Out of 43 nominees for President Buhari's ministerial positions, there are only seven women on the list.
President Muhammadu Buhari sent the list of his ministerial nominees to the senate on Tuesday. However, only seven women made it to the list that has 43 names. This means that women have only 16 percent of the proposed cabinet.
There were six women in his first list of 36 in 2015, which is also 16 percent.
Former president Goodluck Jonathan achieved over 30 percent with his appointments during his tenure.
profiles the seven female ministerial nominees below.
The 60-year-old politician served in the cabinet of ex-President Olusegun Obasanjo. She was then the minister of state for science and technology. In 2007, she was elected deputy governor of Plateau state and later contested governorship election in 2011 but lost to Jonah Jang. The University of Jos sociology graduate defected from the Peoples Democratic Party to the All Progressives Congress before the 2015 election. She is the first female to be a deputy governor in the northern region.
Katagum is Nigeria’s ambassador and permanent delegate to the United Nations Educational, Scientific and Cultural Organization (UNESCO), a role that she has occupied since June 2009. A deputy director at the ministry of education, she occupied the office of the secretary-general of the Nigerian National Commission for UNESCO between 2001 and 2009. The Ahmadu Bello university graduate is also the deputy chair of the board of governors of the Commonwealth of Learning (COL) and member representing Nigeria on the UNESCO executive board.
She is the federal commissioner of National Commission for Refugees, Migrants and Internally Displaced Persons. Between 2011 and 2013, she was the national treasurer of the Congress for Progressive Change (CPC), a political party founded by Buhari ahead of the 2011 elections. She served as the national treasurer of the party between 2013 and June 2014.
Ikeazor is the executive secretary of Pension Transitional Arrangement Directorate (PTAD). In 2011, she was elected the national women leader of the Congress for Progressive Change (CPC) and emerged APC’s interim national women leader after the merger that produced the ruling party. In 2014, she was appointed to APC board of trustees.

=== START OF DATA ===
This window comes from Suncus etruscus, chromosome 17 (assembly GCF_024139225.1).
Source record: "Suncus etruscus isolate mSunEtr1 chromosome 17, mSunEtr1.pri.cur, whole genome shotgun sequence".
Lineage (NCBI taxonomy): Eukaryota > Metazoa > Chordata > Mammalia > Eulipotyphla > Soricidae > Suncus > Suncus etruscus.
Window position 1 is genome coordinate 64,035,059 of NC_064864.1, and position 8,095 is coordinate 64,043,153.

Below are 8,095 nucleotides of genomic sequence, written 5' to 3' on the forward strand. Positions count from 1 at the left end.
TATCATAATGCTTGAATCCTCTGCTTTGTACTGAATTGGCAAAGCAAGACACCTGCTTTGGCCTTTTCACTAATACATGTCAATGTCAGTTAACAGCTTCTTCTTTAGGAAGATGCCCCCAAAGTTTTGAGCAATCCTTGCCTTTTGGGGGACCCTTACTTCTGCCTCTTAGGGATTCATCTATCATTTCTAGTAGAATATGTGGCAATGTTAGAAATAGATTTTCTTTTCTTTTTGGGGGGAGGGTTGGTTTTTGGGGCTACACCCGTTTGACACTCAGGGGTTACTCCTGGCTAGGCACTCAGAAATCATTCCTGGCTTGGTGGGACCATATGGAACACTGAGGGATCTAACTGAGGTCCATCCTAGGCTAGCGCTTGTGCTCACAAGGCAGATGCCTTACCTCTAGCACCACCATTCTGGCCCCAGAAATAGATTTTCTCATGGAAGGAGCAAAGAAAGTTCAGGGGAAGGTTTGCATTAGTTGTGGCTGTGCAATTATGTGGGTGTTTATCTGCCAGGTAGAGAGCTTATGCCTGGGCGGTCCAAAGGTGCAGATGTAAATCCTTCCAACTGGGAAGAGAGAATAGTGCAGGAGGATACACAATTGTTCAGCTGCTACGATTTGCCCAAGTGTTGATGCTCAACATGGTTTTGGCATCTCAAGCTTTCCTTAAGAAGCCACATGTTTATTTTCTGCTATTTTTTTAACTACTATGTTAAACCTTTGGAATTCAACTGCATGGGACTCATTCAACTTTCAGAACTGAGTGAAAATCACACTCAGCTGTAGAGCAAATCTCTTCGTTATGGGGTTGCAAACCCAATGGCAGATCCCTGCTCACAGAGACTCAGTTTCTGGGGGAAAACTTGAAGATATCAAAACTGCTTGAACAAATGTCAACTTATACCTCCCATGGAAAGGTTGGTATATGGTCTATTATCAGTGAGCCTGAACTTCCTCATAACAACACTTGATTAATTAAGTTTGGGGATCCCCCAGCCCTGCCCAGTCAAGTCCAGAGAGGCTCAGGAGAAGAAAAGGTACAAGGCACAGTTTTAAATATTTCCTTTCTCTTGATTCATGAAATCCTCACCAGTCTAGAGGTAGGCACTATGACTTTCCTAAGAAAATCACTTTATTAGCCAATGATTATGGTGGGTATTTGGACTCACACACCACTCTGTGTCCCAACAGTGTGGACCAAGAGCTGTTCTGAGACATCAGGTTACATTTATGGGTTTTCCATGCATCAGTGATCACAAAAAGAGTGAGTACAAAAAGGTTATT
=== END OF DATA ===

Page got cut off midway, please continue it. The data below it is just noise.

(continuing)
She is the daughter of Olusola Saraki, former strongman of Kwara politics, and a sibling of Bukola Saraki, president of the 8th senate. In 1999, she was elected into the house of representatives to represent Asa/Ilorin west federal constituency of Kwara. In 2003, the 54-year-old, who holds a bachelors degree in economics from the University of Sussex, was elected senator representing Kwara central senatorial district. She held this position till 2011 when she tried to succeed her brother who was governor of Kwara between 2003 and 2011 but she lost despite having the backing of her father. She defected to the APC in 2015 and was believed to have worked against her brother’s re-election.
Ramatu Tijjani is the national women leader of the APC. The 49-year-old holds a bachelor’s degree in urban and regional planning from the Ahmadu Bello University. She is the first female national vice-chairman (north-central zone) of the then leading opposition political party, the All Peoples Party. In 2010, she became the national woman leader of the All Nigeria Peoples Party (ANPP) and in June 2014, she became the national woman leader of the APC.
She was appointed minister of state of budget and planning in 2015 and later substantive minister of finance in 2018 following the resignation of Kemi Adeosun. The 59-year-old holds a degree in accounting from the Ahmadu Bello University, Zaria, and a master’s in business administration from Olabisi Onabanjo University, Ogun. She was the executive secretary of the Nigeria Extractive Industries Transparency Initiative (NEITI). Ahmed is the daughter of Yahaya Hamza, the foster father of Nasir el-Rufai, governor of Kaduna state.